A mobile home insurance policy may also exclude incidents resulting from neglected maintenance.
How much mobile home insurance costs
According to insurance brand Trusted Choice, mobile home insurance rates average between $100 and $800 per month. This cost can vary based on many factors, including the value, size, and location of the home; its construction; and how it’s anchored to the ground. It may be challenging to get insurance for a mobile home built before 1976, when federal laws requiring modern construction standards were put in place, but policies are available from some companies.
As with any insurance policy, it pays to shop around. Rates often vary significantly between insurance companies. An independent insurance agent, who represents multiple insurers, can do much of the shopping legwork for you.
FAQ (frequently asked questions)
Do I need insurance on my mobile home?
Mobile home insurance isn’t required by law. However, it may be required by your mobile home community, or by your lender if you finance your home. Beyond this, owning a mobile home represents a significant financial investment. You owe it to yourself to protect that investment with mobile home (HO-7) insurance.
Is insurance on a mobile home expensive?
A mobile home (HO-7) insurance policy costs an average of $100 to $800 per month, according to insurance brand Trusted Choice. It’s a good idea to shop around to see if you can save money. You might find that rates vary significantly between insurance companies.
Can you insure an older mobile home?
Yes, you can insure an older mobile home. However, you may have a more challenging time finding coverage for a mobile home built before 1976, when federal standards for manufacturing and safety went into effect.
To find coverage for an older mobile home, you may need to contact multiple insurance companies. An independent insurance agent, who typically represents several companies, can help.
Can you get flood insurance on a mobile home?
Yes. As with a standard home, flood insurance is available through the National Flood Insurance Program (NFIP).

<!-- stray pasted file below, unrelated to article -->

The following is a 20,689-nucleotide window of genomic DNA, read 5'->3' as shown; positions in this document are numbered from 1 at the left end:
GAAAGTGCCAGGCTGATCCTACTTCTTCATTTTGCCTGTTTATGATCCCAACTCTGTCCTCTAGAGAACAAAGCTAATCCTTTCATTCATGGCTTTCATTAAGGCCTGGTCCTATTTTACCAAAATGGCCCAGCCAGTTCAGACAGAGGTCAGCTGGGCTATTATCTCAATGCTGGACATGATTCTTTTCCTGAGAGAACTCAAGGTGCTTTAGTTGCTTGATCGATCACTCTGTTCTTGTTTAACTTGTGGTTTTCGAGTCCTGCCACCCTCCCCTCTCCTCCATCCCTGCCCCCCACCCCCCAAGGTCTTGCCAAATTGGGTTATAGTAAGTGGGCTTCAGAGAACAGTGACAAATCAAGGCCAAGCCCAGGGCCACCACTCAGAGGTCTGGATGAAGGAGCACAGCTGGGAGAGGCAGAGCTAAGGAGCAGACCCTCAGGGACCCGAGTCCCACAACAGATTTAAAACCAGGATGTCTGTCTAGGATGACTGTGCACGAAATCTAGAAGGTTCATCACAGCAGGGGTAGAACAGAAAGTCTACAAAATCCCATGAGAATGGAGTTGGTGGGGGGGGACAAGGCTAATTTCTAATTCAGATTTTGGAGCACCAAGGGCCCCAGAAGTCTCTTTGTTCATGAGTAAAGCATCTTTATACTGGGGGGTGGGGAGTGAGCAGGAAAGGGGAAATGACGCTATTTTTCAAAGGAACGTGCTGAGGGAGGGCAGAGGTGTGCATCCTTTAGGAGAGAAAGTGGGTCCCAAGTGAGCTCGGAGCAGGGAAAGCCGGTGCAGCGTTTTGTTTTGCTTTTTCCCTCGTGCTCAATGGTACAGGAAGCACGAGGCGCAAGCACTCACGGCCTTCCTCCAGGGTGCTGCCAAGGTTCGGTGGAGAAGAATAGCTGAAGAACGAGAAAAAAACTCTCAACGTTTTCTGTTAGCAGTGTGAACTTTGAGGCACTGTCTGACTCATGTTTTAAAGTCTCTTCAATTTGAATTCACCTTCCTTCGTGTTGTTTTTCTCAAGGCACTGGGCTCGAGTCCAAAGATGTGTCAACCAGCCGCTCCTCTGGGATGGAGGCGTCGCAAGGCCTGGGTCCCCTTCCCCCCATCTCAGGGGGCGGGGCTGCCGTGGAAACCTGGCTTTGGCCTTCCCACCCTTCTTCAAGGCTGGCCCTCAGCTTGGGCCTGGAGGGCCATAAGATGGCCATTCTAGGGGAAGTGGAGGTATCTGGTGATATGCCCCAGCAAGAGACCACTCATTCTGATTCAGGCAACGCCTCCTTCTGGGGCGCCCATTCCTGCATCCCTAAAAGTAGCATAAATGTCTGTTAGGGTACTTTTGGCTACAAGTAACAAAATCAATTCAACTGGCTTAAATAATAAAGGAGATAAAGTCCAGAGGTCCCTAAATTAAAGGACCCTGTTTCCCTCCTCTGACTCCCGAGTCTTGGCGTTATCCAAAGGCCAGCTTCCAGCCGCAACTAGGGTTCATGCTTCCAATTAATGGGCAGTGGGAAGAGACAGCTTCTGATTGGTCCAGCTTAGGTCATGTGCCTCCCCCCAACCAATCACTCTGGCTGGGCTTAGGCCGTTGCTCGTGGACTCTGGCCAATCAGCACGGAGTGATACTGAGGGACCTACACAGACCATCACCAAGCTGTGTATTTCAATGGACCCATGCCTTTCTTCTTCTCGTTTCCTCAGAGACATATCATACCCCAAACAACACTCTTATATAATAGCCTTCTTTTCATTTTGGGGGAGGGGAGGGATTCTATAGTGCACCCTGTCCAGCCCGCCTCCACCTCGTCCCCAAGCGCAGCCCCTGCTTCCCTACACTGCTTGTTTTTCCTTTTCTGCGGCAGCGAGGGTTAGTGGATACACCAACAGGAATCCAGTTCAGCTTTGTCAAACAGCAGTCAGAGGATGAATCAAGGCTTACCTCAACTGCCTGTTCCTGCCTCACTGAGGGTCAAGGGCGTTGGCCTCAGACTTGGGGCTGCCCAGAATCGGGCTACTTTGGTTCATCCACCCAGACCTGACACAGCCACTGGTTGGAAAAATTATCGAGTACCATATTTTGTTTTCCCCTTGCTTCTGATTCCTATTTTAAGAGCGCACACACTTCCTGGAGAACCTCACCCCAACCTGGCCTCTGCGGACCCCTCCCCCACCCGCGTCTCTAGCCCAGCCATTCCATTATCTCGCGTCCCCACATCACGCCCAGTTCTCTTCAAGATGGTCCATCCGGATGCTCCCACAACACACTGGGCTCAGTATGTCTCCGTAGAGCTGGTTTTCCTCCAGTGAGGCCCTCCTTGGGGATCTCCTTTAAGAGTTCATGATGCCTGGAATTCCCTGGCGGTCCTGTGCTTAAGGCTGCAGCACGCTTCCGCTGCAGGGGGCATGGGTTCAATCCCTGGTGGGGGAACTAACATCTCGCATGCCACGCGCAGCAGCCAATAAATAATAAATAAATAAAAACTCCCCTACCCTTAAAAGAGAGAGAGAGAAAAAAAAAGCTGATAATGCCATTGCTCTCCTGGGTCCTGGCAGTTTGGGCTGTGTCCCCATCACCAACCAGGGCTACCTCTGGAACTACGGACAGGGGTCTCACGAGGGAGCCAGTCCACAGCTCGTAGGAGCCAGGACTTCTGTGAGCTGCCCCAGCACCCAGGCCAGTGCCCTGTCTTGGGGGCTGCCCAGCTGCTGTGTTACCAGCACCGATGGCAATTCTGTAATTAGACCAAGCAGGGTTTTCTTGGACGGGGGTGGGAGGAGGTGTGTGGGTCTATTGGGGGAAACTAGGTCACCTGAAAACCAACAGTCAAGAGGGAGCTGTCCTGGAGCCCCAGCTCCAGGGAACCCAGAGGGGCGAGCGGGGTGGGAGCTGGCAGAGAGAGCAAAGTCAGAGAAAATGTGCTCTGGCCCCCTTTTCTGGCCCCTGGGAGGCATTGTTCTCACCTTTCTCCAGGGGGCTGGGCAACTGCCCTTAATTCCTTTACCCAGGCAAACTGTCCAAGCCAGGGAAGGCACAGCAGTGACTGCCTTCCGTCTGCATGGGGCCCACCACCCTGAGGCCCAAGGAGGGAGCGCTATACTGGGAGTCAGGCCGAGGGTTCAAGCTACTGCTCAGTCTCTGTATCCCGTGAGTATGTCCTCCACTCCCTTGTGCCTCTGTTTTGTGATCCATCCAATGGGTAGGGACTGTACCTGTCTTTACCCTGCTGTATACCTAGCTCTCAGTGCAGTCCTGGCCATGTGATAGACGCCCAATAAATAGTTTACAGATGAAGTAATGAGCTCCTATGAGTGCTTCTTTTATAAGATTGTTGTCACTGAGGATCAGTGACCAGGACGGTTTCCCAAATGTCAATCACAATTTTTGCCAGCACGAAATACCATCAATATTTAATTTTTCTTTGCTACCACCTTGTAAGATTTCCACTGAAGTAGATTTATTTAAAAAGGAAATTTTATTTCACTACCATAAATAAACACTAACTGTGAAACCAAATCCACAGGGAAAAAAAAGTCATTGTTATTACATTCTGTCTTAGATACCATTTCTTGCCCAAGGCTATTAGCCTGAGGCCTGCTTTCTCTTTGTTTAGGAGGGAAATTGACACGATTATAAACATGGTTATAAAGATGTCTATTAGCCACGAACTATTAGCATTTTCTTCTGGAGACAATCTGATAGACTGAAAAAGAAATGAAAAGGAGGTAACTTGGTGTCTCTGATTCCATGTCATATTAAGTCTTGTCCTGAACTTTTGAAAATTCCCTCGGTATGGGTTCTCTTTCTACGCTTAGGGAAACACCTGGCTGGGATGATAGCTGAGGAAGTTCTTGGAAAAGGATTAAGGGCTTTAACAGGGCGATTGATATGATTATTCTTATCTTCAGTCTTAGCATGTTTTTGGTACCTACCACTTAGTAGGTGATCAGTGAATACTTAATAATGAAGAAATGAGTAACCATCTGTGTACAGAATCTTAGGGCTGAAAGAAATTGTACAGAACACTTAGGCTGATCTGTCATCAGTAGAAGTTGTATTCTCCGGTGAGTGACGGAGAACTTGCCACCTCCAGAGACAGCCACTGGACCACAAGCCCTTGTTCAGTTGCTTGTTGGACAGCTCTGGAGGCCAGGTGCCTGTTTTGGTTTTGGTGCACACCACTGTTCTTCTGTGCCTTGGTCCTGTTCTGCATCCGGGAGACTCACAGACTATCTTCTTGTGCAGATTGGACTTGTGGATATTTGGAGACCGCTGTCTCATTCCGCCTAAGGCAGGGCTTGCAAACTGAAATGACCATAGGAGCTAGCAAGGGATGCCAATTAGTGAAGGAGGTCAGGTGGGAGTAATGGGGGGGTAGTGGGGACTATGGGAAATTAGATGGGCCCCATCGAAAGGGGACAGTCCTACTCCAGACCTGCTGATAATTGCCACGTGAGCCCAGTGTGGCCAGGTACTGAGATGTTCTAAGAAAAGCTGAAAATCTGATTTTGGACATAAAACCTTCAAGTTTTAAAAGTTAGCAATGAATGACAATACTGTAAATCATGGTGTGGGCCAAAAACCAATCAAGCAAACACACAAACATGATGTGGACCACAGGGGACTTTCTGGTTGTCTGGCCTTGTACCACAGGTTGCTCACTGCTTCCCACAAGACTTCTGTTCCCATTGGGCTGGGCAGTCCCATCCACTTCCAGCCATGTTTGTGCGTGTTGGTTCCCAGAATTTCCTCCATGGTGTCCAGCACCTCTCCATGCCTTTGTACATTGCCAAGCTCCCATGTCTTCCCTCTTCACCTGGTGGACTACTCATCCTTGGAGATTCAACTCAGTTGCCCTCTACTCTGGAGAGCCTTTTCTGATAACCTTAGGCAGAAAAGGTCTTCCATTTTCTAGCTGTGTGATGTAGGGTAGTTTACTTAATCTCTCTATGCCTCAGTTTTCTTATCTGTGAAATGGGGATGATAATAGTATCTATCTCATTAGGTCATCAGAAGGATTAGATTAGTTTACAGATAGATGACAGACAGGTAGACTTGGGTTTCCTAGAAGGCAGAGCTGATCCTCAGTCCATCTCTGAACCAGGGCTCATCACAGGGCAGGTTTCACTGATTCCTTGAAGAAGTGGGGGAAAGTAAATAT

Can you get mobile home renters insurance?
Yes, mobile home renters insurance is available. A renters policy provides coverage for your personal property, along with liability and additional living expense coverages.
What is the difference between a mobile home and a manufactured home?
The terms "mobile home" and "manufactured home" are often used interchangeably. Technically speaking, a mobile home is any prefabricated home delivered to a property in one piece. If produced after 1976, the home must comply with manufacturing and safety guidelines established by the U.S. Department of Housing and Urban Development (HUD) and is referred to as a manufactured home.
"Modular home" is yet another category. Also prefabricated, a modular home may be delivered to a site in multiple pieces. Unlike a mobile or manufactured home, a modular home must comply with local building codes. As such, a modular home's insurance needs are best met with a standard homeowners (HO-3) policy.
We've used the term "mobile home" for this article and have focused solely on their insurance needs.
What does “HO-7” mean?
"HO-7" is part of a labeling system used by the insurance industry to denote different types of homeowners policies. HO-1, HO-2, HO-3, and HO-5 are for single-family homes, HO-4 is for rented homes, and HO-6 is for condominiums.